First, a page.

Designed by his London practice Heatherwick Studio, the giant honeycomb-like sculpture that comprises a mile of publicly accessible walkways.
Temporarily called Vessel, the viewpoint forms the centrepiece of the new Hudson Yards development in New York, positioned above active railway lines in the West Side neighbourhood.
“I hope this will be a fresh moment,” said Heatherwick in the video.
“For us it was interesting that there was this level of serious interest by the people making this new quarter in New York to try to make something that would not be a duplication of somewhere else, and would offer something that was hopefully unique to people,” he continued.
Heatherwick Studio designed the Escher-like lattice of staircases to encourage public interaction and bring people together, rather than creating an object purely to be looked at.
“Our ambition from very early on was about intensity, socialisation, and making a heart to Hudson Yards, but not in a passive way,” explained the studio’s partner, Stuart Wood.
“Could you make something amazing that people can touch and use, instead of things they just look at and clap their hands and admire?” Heatherwick added.
The studio referenced three-dimensional public spaces when designing the sculpture, including stepwells – a type of well that originated in India that is accessed by descending a set of steps to the water level.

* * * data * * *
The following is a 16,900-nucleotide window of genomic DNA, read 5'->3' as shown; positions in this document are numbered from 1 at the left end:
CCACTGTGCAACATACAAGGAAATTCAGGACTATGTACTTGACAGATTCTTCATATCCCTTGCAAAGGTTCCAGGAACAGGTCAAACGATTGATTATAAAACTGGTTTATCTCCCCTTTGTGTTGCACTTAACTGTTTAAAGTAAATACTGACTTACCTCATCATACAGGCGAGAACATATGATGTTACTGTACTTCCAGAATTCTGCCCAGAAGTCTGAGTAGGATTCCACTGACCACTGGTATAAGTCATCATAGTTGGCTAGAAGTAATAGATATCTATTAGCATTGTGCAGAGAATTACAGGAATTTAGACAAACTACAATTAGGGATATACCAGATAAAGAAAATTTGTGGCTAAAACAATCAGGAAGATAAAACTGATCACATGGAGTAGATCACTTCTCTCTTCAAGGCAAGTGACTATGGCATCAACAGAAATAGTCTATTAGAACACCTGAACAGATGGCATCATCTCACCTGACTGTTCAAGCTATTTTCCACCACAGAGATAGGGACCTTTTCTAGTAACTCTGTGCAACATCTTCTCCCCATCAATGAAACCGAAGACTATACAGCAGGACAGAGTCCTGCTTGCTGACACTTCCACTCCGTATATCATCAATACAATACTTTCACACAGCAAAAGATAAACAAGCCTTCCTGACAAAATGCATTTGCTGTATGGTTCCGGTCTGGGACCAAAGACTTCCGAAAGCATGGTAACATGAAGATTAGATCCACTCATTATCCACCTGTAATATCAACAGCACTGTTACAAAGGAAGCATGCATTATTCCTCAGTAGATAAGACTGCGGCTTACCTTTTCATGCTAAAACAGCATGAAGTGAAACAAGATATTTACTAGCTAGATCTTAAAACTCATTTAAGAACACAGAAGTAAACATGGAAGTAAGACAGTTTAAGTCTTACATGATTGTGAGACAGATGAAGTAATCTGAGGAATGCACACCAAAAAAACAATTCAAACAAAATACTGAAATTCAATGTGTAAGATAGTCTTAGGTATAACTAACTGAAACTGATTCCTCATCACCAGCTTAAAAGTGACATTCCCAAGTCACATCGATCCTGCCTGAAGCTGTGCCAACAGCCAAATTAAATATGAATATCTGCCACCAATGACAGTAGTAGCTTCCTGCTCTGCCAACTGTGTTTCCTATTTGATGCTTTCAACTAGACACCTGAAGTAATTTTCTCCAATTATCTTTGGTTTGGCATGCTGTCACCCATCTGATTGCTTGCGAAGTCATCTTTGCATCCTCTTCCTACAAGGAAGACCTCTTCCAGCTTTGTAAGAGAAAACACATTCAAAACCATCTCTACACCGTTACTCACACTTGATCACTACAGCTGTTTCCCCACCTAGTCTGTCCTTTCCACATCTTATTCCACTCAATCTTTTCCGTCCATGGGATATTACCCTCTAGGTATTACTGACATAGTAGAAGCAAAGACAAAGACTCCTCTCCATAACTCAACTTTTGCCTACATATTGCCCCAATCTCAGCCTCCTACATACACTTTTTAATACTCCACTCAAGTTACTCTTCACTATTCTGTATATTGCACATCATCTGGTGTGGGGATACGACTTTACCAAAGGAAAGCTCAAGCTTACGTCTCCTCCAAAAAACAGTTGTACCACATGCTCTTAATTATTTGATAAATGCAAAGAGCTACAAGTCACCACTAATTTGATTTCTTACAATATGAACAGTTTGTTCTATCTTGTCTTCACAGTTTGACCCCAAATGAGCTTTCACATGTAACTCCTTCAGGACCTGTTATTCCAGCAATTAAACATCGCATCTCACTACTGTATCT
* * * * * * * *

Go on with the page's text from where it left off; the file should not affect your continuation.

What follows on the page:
The resulting structure is narrow at its base, before expanding to a height and width of 45 metres.
“This idea emerged, influenced in part by some stunning images we found of the stepwell that exist in India, in Rajasthan, which were a way that people could get down to water,” Heatherwick explained.
“We wondered if you could create, in a sense, an amphitheatre for people, that brought people together.”
Vessel opened last weekend along with the rest of the plaza and gardens, and the retail and entertainment provision at Hudson Yards phase one. It was later revealed that the company responsible for running the public structure is planning to maintain rights to any photography taken of it, prompting outcry from critics.
Critic Alan G Brake also shared his thoughts on the Hudson Yards development in an opinion column, saying that it “is all shine and no substance”.
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